If the recruiter asks you if you want anything to drink, ask for a glass of water. Declining their offer is a sign of submission. It says, “I don’t want to bother you with anything.” Remember, you and the interviewers are equals. This is not 1950 circa MadMen where you bow down and cower to authority. If you get nervous or need to stall before answering a question, you can take a sip from that glass of water. If you get nervous, SMILE.
When you sit down, notice the family pictures or art in the office. Make a comment. Keep the chitchat going for just a couple of minutes. This is a critical few minutes. This can help set the tone for the rest of the meeting. Is there chemistry or not? We have more to lose and gain in creating chemistry than the recruiter.
This is how you can take control and I give you your opening line here.
If the recruiter is playing the good host, they will seamlessly guide you through the process:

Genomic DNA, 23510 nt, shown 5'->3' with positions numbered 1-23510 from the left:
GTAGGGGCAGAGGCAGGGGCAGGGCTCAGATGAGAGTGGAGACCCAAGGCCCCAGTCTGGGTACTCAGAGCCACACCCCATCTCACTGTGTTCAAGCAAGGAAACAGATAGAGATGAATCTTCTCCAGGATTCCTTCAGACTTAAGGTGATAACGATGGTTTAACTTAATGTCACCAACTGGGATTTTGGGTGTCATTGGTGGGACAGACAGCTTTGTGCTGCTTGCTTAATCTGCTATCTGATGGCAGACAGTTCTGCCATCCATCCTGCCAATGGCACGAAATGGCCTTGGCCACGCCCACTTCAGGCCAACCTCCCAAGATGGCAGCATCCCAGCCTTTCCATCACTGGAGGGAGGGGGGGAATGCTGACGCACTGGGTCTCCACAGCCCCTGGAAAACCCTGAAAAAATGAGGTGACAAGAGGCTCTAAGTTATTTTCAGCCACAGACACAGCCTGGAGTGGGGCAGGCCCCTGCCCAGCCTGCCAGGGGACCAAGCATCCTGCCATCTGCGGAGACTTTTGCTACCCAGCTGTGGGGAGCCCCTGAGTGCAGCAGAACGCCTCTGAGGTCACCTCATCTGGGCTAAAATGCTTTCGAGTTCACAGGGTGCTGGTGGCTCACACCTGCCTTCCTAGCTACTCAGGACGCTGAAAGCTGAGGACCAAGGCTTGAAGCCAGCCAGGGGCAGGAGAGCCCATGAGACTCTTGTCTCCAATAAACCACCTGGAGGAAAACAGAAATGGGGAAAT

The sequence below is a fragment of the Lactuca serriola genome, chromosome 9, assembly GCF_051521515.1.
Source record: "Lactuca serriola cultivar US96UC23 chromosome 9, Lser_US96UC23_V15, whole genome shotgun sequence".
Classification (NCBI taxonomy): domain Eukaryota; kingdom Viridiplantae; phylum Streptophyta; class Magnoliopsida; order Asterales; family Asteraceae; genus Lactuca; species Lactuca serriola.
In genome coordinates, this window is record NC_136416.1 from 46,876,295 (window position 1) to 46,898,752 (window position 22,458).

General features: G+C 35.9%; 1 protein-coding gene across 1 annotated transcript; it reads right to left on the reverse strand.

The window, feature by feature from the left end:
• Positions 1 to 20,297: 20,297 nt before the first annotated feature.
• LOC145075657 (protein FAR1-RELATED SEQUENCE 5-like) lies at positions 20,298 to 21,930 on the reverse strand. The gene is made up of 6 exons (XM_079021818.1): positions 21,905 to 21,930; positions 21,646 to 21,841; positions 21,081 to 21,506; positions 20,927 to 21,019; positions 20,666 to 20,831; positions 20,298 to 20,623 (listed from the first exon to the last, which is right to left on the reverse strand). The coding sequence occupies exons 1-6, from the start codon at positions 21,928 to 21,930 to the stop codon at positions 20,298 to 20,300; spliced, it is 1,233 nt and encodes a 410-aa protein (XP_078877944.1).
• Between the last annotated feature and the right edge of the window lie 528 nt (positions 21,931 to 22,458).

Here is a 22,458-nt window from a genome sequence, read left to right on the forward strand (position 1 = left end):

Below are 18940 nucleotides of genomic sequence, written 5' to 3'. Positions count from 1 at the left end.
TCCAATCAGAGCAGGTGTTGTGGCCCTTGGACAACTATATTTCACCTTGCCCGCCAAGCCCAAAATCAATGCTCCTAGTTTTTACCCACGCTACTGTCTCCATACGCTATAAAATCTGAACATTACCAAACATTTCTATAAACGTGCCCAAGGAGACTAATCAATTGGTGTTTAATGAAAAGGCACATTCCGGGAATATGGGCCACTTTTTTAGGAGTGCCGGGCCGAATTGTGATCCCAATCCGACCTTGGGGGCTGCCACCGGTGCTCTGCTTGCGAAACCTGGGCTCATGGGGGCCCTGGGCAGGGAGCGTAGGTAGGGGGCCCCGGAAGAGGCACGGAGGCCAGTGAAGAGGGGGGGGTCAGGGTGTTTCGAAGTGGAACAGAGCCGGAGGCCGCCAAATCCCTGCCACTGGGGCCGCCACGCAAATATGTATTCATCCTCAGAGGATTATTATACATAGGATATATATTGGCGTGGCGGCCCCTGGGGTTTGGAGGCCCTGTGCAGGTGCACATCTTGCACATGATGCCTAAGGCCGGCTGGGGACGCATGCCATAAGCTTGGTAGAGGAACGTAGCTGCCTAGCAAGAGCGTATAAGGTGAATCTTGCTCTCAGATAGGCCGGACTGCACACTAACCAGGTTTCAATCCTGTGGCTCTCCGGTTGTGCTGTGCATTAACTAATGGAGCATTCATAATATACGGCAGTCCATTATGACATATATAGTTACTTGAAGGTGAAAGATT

- Introduce themselves, their position, and how long they worked for Acme Publishing.
- Talk a little bit about what they like about the company and they may talk about the benefits.
- Explain the interview process
- They have questions for you
- There will be time to answer your questions
- The recruiter will be taking notes
Then they will launch into their interview questions:
Acceptable questions to ask
Towards the end of the hour, you will be asked if you have any questions. Your answer is YES, I have questions.” Feel free to ask a few questions that do NOT revolve around pay, vacation days or benefits. To clarify, DO NOT ASK ABOUT PAY, VACATION OR BENEFITS! This isn’t about you “just yet”. At this stage in the game, this is still about “What you can do for the company?” Just like our first date with our shortie, we are not going to ask if their daddy is rich or if they have a timeshare in Hawaii. Here are a few questions you can ask.